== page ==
May 16, 2006 in City

Garage barrier imperfect but exceeds code, study says

By The Spokesman-Review
 

The concrete barrier that motorist Jo Ellen Savage hit in last month’s fatal accident in the River Park Square parking garage exceeds building code requirements, according to a Seattle engineering firm that inspected the barrier for the garage’s owner.

But that barrier, known as a spandrel, was half as strong as it was designed to be, engineer Richard Dethlefs said.

And while the international building code, which the city has adopted, says a vehicle barrier of that type should be able to withstand 6,000 pounds of force, Dethlefs said “it appears that vehicles are able to impart more than 6,000 pounds of force on the barriers.”

Engineers from the national firm of Wiss, Janney, Elstner Associates were hired by the garage owners to study the concrete barrier that gave way on April 8 when it was struck by a car driven by Savage, of Pullman. The car went off the fifth-floor deck of the garage, crashing onto the ramp below.

A police report concluded earlier this month that Savage was not traveling at a high rate of speed when her car hit the barrier.

Engineers studied the spandrel that broke and other spandrels nearby, all installed when the garage was built in 1974. As designed, the spandrels should withstand a force of 17,600 pounds, they said in a report released Monday by the garage owners.

The spandrel that broke after the crash was not built and installed to the exact design standard, because the reinforcing steel was not set in the right spot. Based on calculations involving the placement of the steel and the thickness of the concrete, Dethlefs estimated that particular spandrel could withstand 8,400 pounds of force.

“It should have been able to withstand a force of 6,000 pounds (of force) which is what the code is,” Dethlefs said in an interview Monday. “What I’ve seen so far doesn’t lead me to think it’s anything other than an isolated incident.”

That section of the garage was built before a building code existed for that type of vehicle barrier. A standard of being able to withstand 6,000 pounds of force was established in 1997 and in effect when the garage was renovated. It remains in effect for the current building codes that were updated in 2003, the engineering report says.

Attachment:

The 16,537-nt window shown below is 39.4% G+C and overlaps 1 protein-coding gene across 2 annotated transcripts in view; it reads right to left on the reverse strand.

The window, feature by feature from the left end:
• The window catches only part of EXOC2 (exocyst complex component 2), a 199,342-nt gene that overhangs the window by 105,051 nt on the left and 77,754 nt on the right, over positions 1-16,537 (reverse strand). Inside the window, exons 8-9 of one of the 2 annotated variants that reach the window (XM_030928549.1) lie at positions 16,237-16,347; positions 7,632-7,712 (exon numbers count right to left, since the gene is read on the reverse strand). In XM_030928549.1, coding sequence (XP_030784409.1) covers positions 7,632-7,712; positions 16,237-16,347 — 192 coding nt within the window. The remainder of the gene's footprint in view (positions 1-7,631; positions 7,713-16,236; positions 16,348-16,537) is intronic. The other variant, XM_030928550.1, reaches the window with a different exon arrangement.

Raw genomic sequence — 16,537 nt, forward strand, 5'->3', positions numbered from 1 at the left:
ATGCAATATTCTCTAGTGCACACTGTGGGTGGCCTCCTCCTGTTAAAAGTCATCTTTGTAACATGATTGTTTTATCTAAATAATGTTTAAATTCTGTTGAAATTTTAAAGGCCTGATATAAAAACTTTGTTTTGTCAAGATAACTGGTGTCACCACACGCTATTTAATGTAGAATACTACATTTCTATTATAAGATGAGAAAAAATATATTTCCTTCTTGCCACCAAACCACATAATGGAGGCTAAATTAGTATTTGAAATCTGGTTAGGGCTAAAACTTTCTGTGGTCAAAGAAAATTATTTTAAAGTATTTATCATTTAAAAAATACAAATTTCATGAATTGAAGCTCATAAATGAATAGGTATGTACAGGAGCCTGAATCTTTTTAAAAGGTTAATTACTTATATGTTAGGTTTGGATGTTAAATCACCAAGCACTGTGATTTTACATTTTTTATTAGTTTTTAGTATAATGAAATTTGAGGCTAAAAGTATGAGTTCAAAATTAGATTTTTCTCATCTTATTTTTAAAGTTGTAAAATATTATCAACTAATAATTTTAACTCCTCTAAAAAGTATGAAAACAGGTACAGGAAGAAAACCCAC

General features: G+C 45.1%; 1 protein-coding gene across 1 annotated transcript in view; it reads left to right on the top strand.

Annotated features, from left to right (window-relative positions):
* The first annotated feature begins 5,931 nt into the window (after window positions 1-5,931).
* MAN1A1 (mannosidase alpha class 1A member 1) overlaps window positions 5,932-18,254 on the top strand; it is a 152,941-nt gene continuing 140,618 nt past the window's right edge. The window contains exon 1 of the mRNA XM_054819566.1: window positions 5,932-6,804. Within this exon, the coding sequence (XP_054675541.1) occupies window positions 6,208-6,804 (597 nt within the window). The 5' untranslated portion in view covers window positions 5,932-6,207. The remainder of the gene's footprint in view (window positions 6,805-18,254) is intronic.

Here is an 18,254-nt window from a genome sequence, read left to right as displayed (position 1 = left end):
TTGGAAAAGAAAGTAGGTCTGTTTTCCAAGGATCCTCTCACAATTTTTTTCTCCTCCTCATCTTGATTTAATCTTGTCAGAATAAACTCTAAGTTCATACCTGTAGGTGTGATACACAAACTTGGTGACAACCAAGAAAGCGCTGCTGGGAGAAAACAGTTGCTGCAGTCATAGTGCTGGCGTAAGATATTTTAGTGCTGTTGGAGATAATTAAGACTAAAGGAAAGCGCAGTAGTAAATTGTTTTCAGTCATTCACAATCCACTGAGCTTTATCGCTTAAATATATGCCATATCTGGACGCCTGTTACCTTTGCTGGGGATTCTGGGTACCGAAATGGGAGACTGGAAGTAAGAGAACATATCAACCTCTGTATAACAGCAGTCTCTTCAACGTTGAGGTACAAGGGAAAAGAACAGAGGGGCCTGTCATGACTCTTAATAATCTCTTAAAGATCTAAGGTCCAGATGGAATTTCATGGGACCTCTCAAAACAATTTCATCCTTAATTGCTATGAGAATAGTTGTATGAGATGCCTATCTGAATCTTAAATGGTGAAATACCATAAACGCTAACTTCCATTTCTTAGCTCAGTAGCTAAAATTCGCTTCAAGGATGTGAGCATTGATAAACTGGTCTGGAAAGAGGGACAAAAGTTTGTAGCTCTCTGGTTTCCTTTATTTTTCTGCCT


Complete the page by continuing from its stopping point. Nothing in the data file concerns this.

The garage and adjoining mall are owned by Cowles Co., which also owns the company that publishes The Spokesman-Review.

Bob Smith, the chief executive of the River Park Square parking garage, noted that even though the barrier involved in the accident didn’t meet the design standard, it still exceeded the current building code. Because of that, Smith insisted, the garage is safe.

Dethlefs put it a slightly different way in the report: “The vehicle barriers likely provide a similar level of safety as many of the other parking structures in and around Spokane and throughout the state of Washington.”

Smith said he couldn’t answer whether the building codes need to be changed in light of Dethlefs’ comment in the report that vehicles can hit the barriers with more than 6,000 pounds of force.

“Not being an engineer, I can’t address that. The panel exceeds the standards today,” he said.

The garage owners are continuing to evaluate the property for any changes that would be considered appropriate, Smith said.

The report was released in advance of a city building official hearing on the safety of the garage, scheduled for 1:30 p.m. Wednesday at City Hall.

Marlene Feist, a spokeswoman for Mayor Dennis Hession, said city officials were studying the report and “looking forward to a full presentation” at the hearing.


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